These unnecessary provisions are already an expensive enforcement nightmare elsewhere (Alabama, Arizona) and are currently the subject of intense litigation efforts for repeal in those states.
MO Senate Bill 592 – Is a “simple” re-wording of a current anti-discrimination law that would effectively give employers a broader range of exemptions in terminating employees for questionable reasons.
The bill makes it substantially more difficult for employees to protect themselves against workplace discrimination based in their religion, race or sexual identitiy. SB 592 is yet another ALEC-sponsored bill intended to suppress the rights of the working class in Missouri.
Though only a small sample of “model bills,” these shed light upon the basic operations of ALEC.
NOW is the time to stand up and fight this corporate legislation without representation!!!
One thing that Missouri voters can do is to vote out the slimy bastards who are in bed with ALEC corporations. Here is a current list of offending politicians and their districts in Missouri:
House of Representatives
Walt Bivins (R-97) – Stanley Cox (R-118) – Ed Emery (R-126) – House Majority Leader Timothy Jones (R-89) – Rodney Schad (R-115) – Jason Smith (R-150) – Vicki Scneider (R- 17) – Steven Tilley (R-106) – Andrew Koenig (R-88) – Shane Schoeller (R-139) – Cole McNary (R-86) – Darrell L. Pollock (R-146) – Shelley Keeney (R-156) – Donna Lichtenegger (R-157) – Ellen Brandorr (R-160) – Eric Burlison (R-136) – Keith Frederick (R-149) – Sue Allen (R-92) – William White (R-120) – Jerry Nolte (R-33) – Scott D. Diekhaus (R-109) – Bill Lant (R-131) – Sandy Crawford (R-119) – Mike Kelley (R-126) – Barney Fisher (R-125) – Dave Hinson (R-198) – Sue Entlicher (R-133) – Tony Dugger (R-144) – Noel Torpey (R-55) – Paul R. Curtman (R-105) – John J. Diehl, Jr. (R-87) – Zachary Wyatt (R-2) – Therese Sander (R-22) – Doug Ervin (R-35) – Mike Colona (D-St. Louis)
Jack Goodman (R-29) – Brian D. Nieves (R-98) – Robert Mayer (R-25) – Jim Lembke (R-1) – Mike L. Parson (R-28) – John Griesheimer (R-26) – Jane D. Cunningham (R-7) – Ron Richard (R-129)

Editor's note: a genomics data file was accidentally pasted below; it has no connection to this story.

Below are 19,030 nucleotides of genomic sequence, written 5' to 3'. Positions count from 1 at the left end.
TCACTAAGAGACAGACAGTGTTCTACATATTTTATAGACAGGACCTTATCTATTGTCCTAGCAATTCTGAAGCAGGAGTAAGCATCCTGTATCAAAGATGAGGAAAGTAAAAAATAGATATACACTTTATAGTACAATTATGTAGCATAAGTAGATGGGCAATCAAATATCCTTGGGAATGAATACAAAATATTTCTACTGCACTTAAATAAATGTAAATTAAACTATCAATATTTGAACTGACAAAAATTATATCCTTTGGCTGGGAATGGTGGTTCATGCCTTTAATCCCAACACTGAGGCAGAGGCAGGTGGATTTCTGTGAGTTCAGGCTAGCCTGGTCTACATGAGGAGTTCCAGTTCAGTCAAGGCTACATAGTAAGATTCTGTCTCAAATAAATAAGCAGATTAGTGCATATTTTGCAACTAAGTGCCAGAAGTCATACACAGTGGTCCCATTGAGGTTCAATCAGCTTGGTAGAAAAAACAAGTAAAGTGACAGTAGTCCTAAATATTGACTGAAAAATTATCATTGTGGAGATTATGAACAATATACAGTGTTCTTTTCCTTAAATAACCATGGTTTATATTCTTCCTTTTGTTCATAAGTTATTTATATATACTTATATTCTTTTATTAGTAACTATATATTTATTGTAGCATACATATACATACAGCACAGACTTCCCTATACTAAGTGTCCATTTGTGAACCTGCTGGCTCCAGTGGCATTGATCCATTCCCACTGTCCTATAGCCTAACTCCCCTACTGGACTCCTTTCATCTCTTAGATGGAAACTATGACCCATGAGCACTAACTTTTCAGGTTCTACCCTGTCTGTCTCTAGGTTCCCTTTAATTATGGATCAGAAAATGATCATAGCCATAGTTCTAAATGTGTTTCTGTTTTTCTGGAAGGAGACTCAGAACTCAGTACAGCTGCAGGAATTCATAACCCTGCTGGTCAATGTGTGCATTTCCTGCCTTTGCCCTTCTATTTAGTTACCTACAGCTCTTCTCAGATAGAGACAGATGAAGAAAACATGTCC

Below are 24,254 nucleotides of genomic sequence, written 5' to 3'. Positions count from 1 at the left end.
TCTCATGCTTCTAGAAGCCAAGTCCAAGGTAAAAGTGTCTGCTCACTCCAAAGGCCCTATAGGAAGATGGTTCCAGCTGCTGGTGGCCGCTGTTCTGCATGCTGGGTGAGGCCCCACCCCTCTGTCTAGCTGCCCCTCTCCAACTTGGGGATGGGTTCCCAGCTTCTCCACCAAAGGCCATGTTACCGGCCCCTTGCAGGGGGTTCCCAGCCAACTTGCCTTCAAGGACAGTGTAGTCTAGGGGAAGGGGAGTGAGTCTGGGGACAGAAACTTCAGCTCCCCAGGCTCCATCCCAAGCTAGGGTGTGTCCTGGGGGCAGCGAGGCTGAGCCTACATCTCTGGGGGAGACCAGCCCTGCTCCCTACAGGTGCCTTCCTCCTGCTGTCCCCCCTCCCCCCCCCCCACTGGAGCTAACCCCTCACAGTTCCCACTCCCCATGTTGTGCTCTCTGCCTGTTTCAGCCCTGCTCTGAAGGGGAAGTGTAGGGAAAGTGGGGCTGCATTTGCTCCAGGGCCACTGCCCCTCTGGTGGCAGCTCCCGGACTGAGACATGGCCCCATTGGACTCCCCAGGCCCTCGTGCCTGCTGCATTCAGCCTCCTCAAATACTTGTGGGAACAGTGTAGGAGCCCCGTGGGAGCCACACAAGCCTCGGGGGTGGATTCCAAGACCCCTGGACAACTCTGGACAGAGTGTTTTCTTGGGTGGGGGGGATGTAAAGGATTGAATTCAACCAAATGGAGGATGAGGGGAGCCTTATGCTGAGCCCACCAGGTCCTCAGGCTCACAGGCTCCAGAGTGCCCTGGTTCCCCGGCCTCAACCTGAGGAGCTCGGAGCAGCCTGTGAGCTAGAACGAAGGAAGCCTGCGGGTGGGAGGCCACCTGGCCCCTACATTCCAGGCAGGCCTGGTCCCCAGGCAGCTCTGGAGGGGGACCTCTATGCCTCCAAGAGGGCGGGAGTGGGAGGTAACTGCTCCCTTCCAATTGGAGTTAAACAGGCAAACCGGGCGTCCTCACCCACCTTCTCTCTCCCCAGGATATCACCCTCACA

ALEC’s Missouri State “Chairmen”
Rep. Timothy Jones (R) – Rep. Jason Smith (R) – Rep. Jim Ellington (R) – Tom Krewson (Comcast) – Mary Scruggs (Association of Missouri Electric Cooperatives)
Does it seem like there are an awful lot of Republicans on this list?
Politicians just don’t tell the truth. They claim that budget deficits will destroy us and yet constantly fail to make any meaningful reductions. Why?
It’s because they know that the whole Capitalist system requires ever increasing debt to survive and that we’re now at a point where no country can ever pay its debt. Ever.
To better understand the real problem, imagine that 1 dollar is the equivalent of travelling backward in time for 1 second.
That means that 60 dollars would represent going back in time 1 minute. Accordingly, 1 hour ago would equal 3,600 dollars. You get the idea.
That means 1 million dollars would take you back 12 days. That’s still pretty easy to imagine.
One billion dollars, however, is equal to 31,000 years ago. Whoa! That’s a surprise. It’s MUCH larger than it sounds.
So what must 1 trillion dollars look like?
One trillion dollars would take you back to 30,000 B.C. The oldest known cave paintings are about that old.
What’s truly shocking is that our current deficit is around 16 trillion dollars, which is like going back in time to 420,000 B.C.
Considering that Man didn’t start using tools until around 200,000 B.C., you can see that this is now an un-imaginable sum. That’s why we’ll never fix it. The hole is so deep and the system is so dependent on it getting deeper that no human will ever see sovereign debt eliminated nor meaningfully reduced.
So why do politicians keep demanding that we cut spending? It’s simple: